Banff Mountain Film Festival to offer virtual screenings

By Ben Olson
Reader Staff

There are a handful of annual events in Sandpoint that really draw people out of the woodwork. Banff Mountain Film Festival has always packed the Panida Theater in years past, highlighting the Banff Centre’s top picks for outdoors-related films, with funds raised to support worthwhile local programs. Due to COVID-19, this year will be a little different, but have no fear: Banff is still on — just in a virtual format.

A still frame from ‘Zepplin Skiing,’ a film offered in the Ruby bundle. Courtesy photo.

This year, there are two programs available. The 2020/21 World Tour Bundle features the Amber and Onyx programs, with a total of four hours of mountain and adventure films available for $28. The alternate Ruby and Sapphire bundles will also include four hours of different films for $28. Both programs are accessible by visiting and following the links to rent the films. Once you start watching, both packages will be available to view for 14 days. The Amber/Onyx Bundle is available now until Oct. 28 and the Ruby/Sapphire Program will become available to rent starting Feb. 4. Films are only available via streaming — viewers will not be able to download any films.

Michael Boge, the longtime local tour host for the Banff Mountain Film Festival in Sandpoint, said this year has been a challenge, but the show must go on.

“On hearing the word that there would be an online program, we decided as a family that we would market as effectively as we could, watching our costs and giving back to groups we have supported in the past,” Boge told the Reader. “Banff is gracious and has allowed for a portion of the proceeds to go to us for films that are booked through our site [] thus we have let folks know to book through us if they want their local group to benefit.”

Boge said for 2021 he has decided to give back “whatever we get from Banff and the Sandpoint shows to our Panida Theater. Our decision was based on our love for the theater and really, we gotta help the place that has hosted our events the last 26 years. It only makes sense and we want the Panida to survive this mess.”

The virtual format assures that the show will go on, but Boge estimates a severe revenue drop for 2021.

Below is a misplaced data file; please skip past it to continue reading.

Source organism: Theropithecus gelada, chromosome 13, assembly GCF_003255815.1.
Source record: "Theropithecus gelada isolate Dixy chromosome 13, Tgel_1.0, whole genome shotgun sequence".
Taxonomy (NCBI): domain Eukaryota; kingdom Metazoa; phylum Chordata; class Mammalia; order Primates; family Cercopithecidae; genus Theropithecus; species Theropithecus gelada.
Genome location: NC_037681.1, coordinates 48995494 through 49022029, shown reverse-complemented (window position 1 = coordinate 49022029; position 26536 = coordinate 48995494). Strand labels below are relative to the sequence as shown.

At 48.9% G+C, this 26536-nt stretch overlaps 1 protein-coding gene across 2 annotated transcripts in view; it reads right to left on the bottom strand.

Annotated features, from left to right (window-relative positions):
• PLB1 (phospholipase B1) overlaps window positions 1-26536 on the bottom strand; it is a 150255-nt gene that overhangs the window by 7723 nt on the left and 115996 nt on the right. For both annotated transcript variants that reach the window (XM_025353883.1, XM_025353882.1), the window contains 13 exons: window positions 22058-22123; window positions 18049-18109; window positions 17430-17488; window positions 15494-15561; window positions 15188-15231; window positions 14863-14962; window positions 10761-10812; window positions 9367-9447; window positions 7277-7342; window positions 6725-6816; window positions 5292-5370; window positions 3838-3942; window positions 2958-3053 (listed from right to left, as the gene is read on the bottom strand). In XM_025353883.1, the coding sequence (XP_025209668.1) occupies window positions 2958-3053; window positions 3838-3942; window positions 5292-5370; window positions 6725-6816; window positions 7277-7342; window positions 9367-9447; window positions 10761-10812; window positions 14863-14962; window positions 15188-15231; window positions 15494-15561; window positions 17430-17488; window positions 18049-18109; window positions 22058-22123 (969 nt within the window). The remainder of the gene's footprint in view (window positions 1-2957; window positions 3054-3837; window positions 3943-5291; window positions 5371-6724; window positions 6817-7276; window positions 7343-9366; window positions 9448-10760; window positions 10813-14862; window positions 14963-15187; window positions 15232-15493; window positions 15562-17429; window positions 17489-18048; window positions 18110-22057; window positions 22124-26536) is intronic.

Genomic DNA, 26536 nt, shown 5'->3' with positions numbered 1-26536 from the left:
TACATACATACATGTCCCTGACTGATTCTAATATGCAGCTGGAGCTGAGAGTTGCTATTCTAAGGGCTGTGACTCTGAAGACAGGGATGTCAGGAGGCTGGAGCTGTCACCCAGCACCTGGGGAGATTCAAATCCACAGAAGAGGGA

“I anticipate a 95% revenue drop for 2021,” he said. “We are really fortunate on this, as theater, equipment, hotels, rental equipment and promotion have all been shelved so are not needed for the virtual event.”

Worthy programs Boge has donated to in the past have included the Satipo Kids Project, a philanthropic effort started by Boge and his wife in 2005 that provided support for dozens of school age children to attend school in Satipo, Peru.

“The Satipo Kids Project which we had run for so many years was completed this year with our final student, Miguel, who will be graduating from college in engineering,” Boge said. “At one point we had 34 kids that all graduated from high school as well as three other girls who we managed to put through college. In the end, while the world is in a mess, we have been very fortunate on the timing as we have completed our long-term goals on the Satipo Kids Project because of our Banff shows and Sandpoint’s support over the years.”

Looking back on the history of the film festival in Sandpoint, Boge said this town has built up quite a reputation with the Banff Centre.

“It is the energy of the audience in our Sandpoint community that makes our little town ‘rock it’ compared to other audiences that host the films,” Boge said. “It was a very simple idea of wanting to take a hand at producing shows while being a member on the Panida Theater board and taking the chance on the Banff Mountain Film Festival, which I had never attended in the past.”

Boge smiled as he remembered being told he would be lucky to get 100 people to attend, but in its first Sandpoint appearance, the film festival packed the house with 450 people.

“I knew right then that I was on to something special and have worked it for all it was worth with our three-night program that we have now hosted for many years,” he said. “What a ride it has been and, while things might or will change in the future, I do believe we will get the chance to host live shows again… hopefully in 2022.”

To view the Banff Mountain Film Festival selections for 2021, visit Proceeds will benefit the Panida Theater.

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